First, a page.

92. Tight Labor Market Challenges? Here Are Solutions!

A February 2017 survey by Vistage Worldwide found that 67% of small business owners report a shortage of skilled workers. To try and bridge the gap, 87% have increased recruiting and 60% have boosted wages.

The answers beg more questions

But, what company doesn’t worry about skilled worker shortages, recruiting, and wages? Costco, for example, pays 140% more than Sam’s (which recently “boosted wages”). But, Costco also:

  • Hires the best caliber people
  • Has demanding service metrics everywhere
  • Cross-trains teams to deliver value that the Sam’s model can’t

What are the net results? Costco gets 157% more gross profit dollars per square foot and per employee. Plus, a higher profit margin, ROI and growth rate per store. And, Costco has applicants on file ready to hire, who currently work at less attractive jobs.

Do you worry about losing your best employees to firms like Costco? Instead, why not become one? If you boost wages to reduce turnover or increase head count, you must also ask the question:

  • What is your new strategy to get a return on your increased wage investment? Won’t you, otherwise, reduce profits?

Chasing sales growth harder without customer profitability analytics won’t work. You will grow your losing customers, lines, and orders as fast or faster than profitable ones. Increasing sales, margin, and rebate dollars all seem like good ideas. But, if additional people costs rise faster than margin dollars, then profits go down.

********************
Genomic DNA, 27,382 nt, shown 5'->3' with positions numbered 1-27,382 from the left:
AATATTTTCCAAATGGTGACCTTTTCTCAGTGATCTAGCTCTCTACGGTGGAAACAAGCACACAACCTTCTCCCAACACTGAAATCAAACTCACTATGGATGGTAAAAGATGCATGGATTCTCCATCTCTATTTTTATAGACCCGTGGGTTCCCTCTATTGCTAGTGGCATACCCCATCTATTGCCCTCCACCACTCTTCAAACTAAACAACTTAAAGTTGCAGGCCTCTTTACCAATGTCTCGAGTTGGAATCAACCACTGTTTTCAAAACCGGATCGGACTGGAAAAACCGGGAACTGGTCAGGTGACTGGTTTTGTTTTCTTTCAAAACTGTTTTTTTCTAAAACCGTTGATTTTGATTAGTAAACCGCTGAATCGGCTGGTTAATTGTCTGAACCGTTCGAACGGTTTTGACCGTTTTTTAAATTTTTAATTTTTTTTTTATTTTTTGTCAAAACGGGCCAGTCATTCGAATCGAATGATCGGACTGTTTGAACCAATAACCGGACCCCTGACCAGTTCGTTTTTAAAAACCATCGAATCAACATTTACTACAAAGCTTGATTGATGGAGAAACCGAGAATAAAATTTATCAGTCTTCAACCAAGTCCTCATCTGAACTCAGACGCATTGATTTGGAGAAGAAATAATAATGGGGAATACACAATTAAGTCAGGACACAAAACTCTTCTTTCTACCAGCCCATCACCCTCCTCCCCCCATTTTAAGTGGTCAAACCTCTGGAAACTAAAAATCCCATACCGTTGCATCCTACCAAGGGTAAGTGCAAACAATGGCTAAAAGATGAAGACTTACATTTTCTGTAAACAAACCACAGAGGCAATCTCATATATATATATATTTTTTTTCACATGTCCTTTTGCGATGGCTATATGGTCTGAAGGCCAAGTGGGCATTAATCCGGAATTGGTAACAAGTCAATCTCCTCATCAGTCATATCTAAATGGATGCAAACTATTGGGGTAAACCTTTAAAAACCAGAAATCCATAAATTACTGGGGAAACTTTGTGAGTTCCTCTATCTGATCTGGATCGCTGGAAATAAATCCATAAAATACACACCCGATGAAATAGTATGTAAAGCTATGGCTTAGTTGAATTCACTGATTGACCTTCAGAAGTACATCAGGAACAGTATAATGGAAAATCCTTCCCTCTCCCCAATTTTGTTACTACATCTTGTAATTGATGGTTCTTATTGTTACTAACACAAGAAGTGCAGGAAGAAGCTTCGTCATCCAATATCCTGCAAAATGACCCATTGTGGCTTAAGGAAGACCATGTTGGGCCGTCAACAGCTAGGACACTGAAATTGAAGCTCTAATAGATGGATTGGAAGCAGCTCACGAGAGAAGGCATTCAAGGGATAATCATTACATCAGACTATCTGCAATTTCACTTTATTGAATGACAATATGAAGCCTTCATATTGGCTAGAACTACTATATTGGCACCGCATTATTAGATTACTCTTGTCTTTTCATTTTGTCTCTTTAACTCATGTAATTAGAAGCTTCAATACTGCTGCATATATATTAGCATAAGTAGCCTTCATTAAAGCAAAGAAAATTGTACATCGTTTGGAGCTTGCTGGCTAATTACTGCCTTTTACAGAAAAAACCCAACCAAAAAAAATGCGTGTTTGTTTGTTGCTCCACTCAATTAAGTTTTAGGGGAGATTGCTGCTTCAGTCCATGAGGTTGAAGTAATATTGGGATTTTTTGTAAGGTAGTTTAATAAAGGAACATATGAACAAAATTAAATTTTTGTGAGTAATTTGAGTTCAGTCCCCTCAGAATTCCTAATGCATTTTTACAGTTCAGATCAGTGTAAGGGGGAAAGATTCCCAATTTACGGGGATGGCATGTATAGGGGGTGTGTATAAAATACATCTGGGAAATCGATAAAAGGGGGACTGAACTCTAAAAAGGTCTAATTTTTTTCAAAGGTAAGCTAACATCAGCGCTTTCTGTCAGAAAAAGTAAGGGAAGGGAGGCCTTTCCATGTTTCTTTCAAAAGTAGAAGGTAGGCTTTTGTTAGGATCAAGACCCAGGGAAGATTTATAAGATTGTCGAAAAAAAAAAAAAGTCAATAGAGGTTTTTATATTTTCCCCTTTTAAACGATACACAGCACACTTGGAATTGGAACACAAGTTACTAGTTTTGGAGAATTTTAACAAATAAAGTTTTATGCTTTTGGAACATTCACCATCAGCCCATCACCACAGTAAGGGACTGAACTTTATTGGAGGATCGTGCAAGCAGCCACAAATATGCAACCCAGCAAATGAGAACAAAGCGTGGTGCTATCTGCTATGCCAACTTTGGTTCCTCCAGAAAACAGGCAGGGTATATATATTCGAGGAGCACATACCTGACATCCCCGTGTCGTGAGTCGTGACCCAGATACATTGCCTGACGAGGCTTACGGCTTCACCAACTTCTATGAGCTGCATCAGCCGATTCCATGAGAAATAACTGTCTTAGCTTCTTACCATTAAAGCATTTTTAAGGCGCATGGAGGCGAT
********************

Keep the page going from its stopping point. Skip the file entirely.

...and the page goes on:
Volume is vanity. Profit is sanity. Free cashflow customers are vital.

FedEx’s “People, Service, Profits” strategy                                                 

I bought a money-losing distributor in 1982. Low-pay and no raises had driven away the best talent. At the time, FedEx’s high-performance service practices were teaching the world to want guaranteed, on-time service and soaring profits. I aspired to copy FedEx’s model of high pay for great people in order to generate standout service and earn great profits.

My customer profitability analytics revealed a core customer renewal path that required FedEx’s people-first strategy. But, it also required a doubling of gross profit dollars per employee to finance the migration from low pay, low output to high pay and even higher output.

All my stakeholder groups – employees, customers, suppliers and shareholders – won big from our service-value innovation. For a detailed description of that plan generalized for all distributors request my “Roadmap” from bruce@merrifield.com.

Conclusions

Tactical solutions and best practices are not a new strategy for dominating the most profitable customers and customer niches. But, before paying more to retain the same average caliber employees, rethink your strategy. Get the data you need with customer/SKU profitability analytics to find your own core customer renewal path.

Leave a Reply